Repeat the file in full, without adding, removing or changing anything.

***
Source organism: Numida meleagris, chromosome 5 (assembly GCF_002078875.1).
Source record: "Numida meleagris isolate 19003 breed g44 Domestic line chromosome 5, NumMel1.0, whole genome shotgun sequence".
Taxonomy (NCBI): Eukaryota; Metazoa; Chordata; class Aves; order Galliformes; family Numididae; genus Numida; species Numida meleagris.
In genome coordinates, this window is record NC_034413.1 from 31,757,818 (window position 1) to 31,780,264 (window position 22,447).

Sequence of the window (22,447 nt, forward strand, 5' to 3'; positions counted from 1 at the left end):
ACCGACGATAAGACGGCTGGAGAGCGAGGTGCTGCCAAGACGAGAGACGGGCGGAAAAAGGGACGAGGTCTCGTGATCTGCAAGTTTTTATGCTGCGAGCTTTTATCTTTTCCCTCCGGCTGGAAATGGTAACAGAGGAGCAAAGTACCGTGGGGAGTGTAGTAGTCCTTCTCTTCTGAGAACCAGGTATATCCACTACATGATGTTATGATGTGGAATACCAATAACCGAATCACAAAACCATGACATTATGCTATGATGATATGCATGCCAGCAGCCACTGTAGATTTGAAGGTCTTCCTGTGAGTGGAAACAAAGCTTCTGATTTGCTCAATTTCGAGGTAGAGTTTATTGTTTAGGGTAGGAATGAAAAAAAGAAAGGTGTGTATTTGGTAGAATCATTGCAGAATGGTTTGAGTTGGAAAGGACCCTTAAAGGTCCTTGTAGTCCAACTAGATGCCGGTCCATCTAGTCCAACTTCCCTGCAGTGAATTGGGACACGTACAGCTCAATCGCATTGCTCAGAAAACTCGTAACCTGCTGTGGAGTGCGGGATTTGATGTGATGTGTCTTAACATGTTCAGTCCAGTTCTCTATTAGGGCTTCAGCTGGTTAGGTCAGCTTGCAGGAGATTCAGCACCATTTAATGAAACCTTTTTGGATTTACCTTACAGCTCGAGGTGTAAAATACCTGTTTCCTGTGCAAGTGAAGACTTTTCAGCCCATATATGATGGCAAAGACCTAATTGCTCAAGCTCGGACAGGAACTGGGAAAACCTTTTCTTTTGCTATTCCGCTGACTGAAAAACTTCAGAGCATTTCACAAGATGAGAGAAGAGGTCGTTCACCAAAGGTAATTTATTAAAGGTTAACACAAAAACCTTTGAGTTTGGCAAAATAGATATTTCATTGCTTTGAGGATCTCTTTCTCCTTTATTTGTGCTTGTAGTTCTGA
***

Source organism: Numida meleagris, chromosome 5 (assembly GCF_002078875.1).
Source record: "Numida meleagris isolate 19003 breed g44 Domestic line chromosome 5, NumMel1.0, whole genome shotgun sequence".
Taxonomy (NCBI): Eukaryota; Metazoa; Chordata; class Aves; order Galliformes; family Numididae; genus Numida; species Numida meleagris.
In genome coordinates, this window is record NC_034413.1 from 31,757,818 (window position 1) to 31,780,264 (window position 22,447).

Sequence of the window (22,447 nt, forward strand, 5' to 3'; positions counted from 1 at the left end):
ACCGACGATAAGACGGCTGGAGAGCGAGGTGCTGCCAAGACGAGAGACGGGCGGAAAAAGGGACGAGGTCTCGTGATCTGCAAGTTTTTATGCTGCGAGCTTTTATCTTTTCCCTCCGGCTGGAAATGGTAACAGAGGAGCAAAGTACCGTGGGGAGTGTAGTAGTCCTTCTCTTCTGAGAACCAGGTATATCCACTACATGATGTTATGATGTGGAATACCAATAACCGAATCACAAAACCATGACATTATGCTATGATGATATGCATGCCAGCAGCCACTGTAGATTTGAAGGTCTTCCTGTGAGTGGAAACAAAGCTTCTGATTTGCTCAATTTCGAGGTAGAGTTTATTGTTTAGGGTAGGAATGAAAAAAAGAAAGGTGTGTATTTGGTAGAATCATTGCAGAATGGTTTGAGTTGGAAAGGACCCTTAAAGGTCCTTGTAGTCCAACTAGATGCCGGTCCATCTAGTCCAACTTCCCTGCAGTGAATTGGGACACGTACAGCTCAATCGCATTGCTCAGAAAACTCGTAACCTGCTGTGGAGTGCGGGATTTGATGTGATGTGTCTTAACATGTTCAGTCCAGTTCTCTATTAGGGCTTCAGCTGGTTAGGTCAGCTTGCAGGAGATTCAGCACCATTTAATGAAACCTTTTTGGATTTACCTTACAGCTCGAGGTGTAAAATACCTGTTTCCTGTGCAAGTGAAGACTTTTCAGCCCATATATGATGGCAAAGACCTAATTGCTCAAGCTCGGACAGGAACTGGGAAAACCTTTTCTTTTGCTATTCCGCTGACTGAAAAACTTCAGAGCATTTCACAAGATGAGAGAAGAGGTCGTTCACCAAAGGTAATTTATTAAAGGTTAACACAAAAACCTTTGAGTTTGGCAAAATAGATATTTCATTGCTTTGAGGATCTCTTTCTCCTTTATTTGTGCTTGTAGTTCTGA